Some people think you have to be crazy to be brilliant. Some think you have to be an academic superstar, or a child prodigy. Scott Barry Kaufman isn’t one of them.
Kaufman has always been fascinated with why and how peoples’ minds differ from one another. Currently a professor of psychology at NYU, co-founder of the Creativity Post and blogger for Psychology Today, his thinking about education and intelligence was shaped at an early age.
"Kids should not feel like crap if they can’t do things."
“I was in special education until ninth grade," Kaufman admits. "I would still be [in it] today, but a substitute teacher took me aside and told me I didn’t belong there.” As a result of being placed in special education programs for the majority of his school years, he decided to devote his life to understanding intelligence. “I wondered what other people had that I didn’t have,” Kaufman said. “I didn’t think I was stupid.”His unusual educational background (at least for susccessful academic) meant that Kaufman forged his own path. After high school, he went to Carnegie Mellon, starting off in the opera program when he couldn’t get into cognitive science because of his low SAT scores. As a freshman, he did so well academically that he was granted permission to switch programs his sophomore year. He then transferred to psychology, where he found his calling. Kaufman went on to earn his masters degree at Cambridge University, and his doctorate at Yale.
Kaufman's research focuses on finding the roots of intelligence and creativity. In his quest to figure out, as he puts it, “how we go from birth to extraordinary levels of greatness,” Kaufman has studied all kinds of people who have done unusual, or even extraordinary, things.
“I'm interested in all sorts of abilities, all different kinds of minds, and all the different ways that our minds differ,” Kaufman stated. “My main methodology is to go to groups of people, like college or high school students, and give a whole bunch of tests; IQ tests, personality tests. I look at how they relate to each other, and what they related to in the real world.” He recently finished a study on personalities and abilities in creative people across the arts and sciences. “I am more interested in measuring these abilities and what it takes to achieve across lots of different people.”
He certainly doesn’t restrict himself when it comes to subject material; from prodigies to savants, autistics, schizophrenics, dyslexics and attention deficit diagnosed patients, Kaufman’s investigations run the gamut of unique minds. He believes that there are any number of ways to be intelligent and creative.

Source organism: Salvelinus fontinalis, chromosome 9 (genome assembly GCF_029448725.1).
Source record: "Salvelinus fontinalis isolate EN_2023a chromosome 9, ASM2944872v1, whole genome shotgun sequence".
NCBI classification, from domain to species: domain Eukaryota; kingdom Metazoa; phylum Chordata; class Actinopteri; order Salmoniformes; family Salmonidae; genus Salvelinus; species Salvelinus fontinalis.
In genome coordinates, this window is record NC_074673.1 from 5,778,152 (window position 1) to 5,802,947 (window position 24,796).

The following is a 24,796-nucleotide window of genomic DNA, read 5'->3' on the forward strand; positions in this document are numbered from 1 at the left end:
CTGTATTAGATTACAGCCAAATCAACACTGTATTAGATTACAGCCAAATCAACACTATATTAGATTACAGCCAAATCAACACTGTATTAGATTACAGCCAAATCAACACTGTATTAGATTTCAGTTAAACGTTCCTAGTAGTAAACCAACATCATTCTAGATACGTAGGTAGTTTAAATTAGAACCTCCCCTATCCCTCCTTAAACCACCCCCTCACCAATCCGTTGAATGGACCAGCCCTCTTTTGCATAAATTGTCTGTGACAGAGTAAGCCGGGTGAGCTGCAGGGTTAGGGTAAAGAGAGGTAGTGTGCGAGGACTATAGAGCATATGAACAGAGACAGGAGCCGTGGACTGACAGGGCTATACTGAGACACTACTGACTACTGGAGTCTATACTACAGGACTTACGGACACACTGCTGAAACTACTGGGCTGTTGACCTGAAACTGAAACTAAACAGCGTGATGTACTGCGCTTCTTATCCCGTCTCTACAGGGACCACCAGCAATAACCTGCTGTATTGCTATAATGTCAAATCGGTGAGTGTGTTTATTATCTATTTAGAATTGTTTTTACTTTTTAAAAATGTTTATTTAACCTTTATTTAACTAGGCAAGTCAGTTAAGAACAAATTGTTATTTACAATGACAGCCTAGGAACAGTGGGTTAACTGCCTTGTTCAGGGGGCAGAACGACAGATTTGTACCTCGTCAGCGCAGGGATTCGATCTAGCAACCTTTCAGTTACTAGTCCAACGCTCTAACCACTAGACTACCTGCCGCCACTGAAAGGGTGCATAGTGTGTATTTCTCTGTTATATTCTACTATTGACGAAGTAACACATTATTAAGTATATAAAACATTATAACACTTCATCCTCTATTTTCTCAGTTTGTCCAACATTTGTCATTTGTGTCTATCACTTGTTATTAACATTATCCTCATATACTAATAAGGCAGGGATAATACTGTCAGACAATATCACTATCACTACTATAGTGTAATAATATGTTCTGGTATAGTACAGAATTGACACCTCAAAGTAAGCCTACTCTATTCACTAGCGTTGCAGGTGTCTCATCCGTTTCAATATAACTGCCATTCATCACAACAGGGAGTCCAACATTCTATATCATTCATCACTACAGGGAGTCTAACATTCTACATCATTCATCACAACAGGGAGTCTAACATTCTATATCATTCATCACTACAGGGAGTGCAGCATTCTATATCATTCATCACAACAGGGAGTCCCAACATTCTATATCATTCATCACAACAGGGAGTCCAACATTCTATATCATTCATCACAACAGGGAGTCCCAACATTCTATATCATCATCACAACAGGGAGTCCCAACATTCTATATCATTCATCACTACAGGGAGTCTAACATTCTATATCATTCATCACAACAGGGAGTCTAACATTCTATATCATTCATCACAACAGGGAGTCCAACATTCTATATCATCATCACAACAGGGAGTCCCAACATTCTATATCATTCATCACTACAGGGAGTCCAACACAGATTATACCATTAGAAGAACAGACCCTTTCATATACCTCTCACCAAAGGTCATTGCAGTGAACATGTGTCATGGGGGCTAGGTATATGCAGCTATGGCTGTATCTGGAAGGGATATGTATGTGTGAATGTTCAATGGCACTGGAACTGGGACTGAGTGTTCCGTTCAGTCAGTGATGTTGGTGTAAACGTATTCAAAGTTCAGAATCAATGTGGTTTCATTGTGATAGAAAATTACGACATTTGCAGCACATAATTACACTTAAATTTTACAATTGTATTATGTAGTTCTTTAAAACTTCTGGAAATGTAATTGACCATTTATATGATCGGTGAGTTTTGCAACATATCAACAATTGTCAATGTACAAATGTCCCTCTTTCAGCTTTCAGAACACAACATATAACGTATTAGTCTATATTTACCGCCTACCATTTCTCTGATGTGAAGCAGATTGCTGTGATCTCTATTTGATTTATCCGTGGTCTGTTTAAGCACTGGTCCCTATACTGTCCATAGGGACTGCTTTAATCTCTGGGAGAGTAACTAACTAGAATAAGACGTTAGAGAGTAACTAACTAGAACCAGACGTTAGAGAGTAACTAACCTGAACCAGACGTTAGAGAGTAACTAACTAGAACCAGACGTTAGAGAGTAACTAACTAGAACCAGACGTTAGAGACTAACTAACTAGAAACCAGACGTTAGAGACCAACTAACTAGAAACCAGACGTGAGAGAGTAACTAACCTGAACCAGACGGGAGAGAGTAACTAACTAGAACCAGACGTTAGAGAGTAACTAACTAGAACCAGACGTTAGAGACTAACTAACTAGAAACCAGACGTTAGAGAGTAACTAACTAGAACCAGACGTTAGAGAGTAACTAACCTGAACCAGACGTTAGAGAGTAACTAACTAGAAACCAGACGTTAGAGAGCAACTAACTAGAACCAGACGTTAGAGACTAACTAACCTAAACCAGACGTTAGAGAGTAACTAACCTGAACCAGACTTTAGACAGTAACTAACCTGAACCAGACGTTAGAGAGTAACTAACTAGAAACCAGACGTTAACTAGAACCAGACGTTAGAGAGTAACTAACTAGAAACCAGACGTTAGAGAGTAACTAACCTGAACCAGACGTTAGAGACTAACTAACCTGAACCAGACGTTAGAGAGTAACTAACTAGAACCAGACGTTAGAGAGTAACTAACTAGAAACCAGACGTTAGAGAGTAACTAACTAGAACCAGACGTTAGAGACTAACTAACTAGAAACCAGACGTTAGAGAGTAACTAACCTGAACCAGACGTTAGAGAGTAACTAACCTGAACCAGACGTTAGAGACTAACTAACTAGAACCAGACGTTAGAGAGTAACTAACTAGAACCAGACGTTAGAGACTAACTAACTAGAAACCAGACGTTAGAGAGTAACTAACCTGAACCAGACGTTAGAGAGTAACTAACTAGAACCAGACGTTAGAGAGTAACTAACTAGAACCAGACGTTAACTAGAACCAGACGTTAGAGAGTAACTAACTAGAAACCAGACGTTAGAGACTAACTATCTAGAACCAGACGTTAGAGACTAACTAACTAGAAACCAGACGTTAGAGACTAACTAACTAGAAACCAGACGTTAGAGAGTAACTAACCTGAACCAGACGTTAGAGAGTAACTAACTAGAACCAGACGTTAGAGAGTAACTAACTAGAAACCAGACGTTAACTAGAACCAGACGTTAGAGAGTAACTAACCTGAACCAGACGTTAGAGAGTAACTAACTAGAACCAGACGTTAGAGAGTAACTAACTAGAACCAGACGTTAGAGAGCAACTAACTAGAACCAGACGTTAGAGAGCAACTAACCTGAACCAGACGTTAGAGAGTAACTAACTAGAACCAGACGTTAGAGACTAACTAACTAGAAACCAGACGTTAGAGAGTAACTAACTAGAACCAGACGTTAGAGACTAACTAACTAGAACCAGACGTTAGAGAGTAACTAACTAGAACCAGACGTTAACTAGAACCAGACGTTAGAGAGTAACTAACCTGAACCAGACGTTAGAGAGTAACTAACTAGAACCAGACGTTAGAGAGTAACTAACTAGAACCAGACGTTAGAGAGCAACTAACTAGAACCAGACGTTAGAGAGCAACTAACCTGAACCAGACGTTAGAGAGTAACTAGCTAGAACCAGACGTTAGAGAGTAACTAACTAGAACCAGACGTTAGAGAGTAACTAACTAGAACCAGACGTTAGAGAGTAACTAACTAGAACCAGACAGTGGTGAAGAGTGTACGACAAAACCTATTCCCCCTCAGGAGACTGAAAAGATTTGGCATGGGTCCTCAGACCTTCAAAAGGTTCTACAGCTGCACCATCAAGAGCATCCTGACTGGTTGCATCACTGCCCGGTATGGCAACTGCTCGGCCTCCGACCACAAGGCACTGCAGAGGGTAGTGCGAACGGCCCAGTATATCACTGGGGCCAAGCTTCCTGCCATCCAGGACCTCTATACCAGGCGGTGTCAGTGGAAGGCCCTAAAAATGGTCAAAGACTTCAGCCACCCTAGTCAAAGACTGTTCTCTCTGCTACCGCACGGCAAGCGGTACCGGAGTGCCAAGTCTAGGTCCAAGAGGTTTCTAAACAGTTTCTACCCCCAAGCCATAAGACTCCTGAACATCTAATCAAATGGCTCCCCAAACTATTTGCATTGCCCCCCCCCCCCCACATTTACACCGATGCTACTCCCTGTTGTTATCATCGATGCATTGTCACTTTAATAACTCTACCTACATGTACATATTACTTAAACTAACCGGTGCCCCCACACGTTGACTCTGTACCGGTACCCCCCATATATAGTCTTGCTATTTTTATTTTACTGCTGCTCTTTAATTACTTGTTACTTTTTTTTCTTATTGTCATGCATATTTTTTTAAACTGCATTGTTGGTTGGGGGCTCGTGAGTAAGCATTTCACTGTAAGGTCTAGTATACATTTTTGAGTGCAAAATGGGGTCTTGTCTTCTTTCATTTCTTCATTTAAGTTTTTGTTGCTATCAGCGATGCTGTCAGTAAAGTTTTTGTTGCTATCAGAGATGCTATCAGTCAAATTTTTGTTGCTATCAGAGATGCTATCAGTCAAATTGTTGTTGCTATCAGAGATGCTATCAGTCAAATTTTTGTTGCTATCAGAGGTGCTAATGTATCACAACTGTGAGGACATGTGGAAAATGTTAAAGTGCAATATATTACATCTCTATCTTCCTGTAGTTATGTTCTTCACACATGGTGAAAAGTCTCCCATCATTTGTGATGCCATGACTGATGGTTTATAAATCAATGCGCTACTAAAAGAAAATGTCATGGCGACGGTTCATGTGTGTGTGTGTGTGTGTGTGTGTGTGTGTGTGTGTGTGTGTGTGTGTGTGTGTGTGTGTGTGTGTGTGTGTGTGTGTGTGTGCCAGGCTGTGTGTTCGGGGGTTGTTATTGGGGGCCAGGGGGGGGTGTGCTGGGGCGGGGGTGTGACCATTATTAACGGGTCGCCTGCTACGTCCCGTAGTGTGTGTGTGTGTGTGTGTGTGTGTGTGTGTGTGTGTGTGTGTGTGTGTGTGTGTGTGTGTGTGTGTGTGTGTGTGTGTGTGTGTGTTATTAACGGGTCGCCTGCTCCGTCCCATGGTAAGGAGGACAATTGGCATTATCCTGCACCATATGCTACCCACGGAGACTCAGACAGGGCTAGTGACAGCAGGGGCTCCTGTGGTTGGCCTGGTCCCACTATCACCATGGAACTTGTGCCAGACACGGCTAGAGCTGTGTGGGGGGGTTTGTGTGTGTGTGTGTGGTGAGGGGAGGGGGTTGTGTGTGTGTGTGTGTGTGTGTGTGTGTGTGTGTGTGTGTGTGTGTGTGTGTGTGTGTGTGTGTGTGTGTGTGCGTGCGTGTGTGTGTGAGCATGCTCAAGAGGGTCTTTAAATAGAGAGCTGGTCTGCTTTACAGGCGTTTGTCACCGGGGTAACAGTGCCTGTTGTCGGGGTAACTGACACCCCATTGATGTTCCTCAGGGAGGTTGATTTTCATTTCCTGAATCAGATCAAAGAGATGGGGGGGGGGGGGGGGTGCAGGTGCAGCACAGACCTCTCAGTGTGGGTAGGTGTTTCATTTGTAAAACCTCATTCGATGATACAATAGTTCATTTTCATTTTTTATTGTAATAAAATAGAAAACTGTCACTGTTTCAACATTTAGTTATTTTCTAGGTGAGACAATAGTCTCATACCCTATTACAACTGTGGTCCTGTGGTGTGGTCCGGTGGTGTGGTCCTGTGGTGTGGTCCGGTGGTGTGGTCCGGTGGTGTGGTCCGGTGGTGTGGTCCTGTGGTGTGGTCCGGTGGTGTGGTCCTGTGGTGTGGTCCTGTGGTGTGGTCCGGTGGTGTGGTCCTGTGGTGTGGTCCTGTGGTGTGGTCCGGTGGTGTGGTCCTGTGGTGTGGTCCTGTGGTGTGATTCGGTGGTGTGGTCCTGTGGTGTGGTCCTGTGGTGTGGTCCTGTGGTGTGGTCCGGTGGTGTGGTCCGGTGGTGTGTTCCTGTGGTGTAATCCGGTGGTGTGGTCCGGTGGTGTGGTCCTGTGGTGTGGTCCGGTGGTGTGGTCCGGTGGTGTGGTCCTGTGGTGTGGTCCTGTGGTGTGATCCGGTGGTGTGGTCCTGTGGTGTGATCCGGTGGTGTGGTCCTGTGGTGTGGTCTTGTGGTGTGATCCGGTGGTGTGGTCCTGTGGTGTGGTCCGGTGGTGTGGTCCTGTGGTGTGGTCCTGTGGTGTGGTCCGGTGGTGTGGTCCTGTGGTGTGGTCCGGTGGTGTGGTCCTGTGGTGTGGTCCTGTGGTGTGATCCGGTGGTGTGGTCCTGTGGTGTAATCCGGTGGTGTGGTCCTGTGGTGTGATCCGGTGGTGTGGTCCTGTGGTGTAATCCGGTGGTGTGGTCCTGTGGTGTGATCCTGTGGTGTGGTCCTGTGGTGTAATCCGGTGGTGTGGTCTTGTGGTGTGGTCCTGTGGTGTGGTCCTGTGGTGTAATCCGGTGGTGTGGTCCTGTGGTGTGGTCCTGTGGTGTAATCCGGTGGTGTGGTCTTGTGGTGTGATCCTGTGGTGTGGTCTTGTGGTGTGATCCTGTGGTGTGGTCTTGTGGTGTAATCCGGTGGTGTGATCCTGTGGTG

“I think everyone wants to express themselves,” Kaufman said. “If we don’t define creativity by one particular way of thinking, there are no non-creatives. If we define it as the ability to think divergently and come up with ideas, then yes, there are some that are better than others. A lot of people say autistics aren’t creative, but that’s not quite right; a lot of them see things in a different way. I don’t think it has to be this sort of divergent idea Lots of people can see things in different ways. Everybody has a personality, and core personality differences.”
Despite his interest in understanding how various types of people think, Kaufman believes educational institutions should avoid "tracking," and instead encourage unique ways of thinking. “I think we should have an educational system where we don’t do the labeling thing, and we allow kids to progress at their own rateand not feel like crap if they can’t do things."
Kaufman tries to put this ideal into practice. As chief science advisor to The Future Project, Kaufman takes part in a program that pairs mentorsor “future coaches”with students. Each student's goal is to get a message across to his peers and benefit the community in some way. According to Kaufman, hundreds of these projects have been completed, with all kinds of goals and subject matter. Some kids may channel their energies toward hip hop dancing, Kaufman explained, while others may have a mission to stop name calling and bullying. One notion is shared throughout: “Every single person has a passion."
For one former special ed student, that passion is to show the brilliance of everyone else.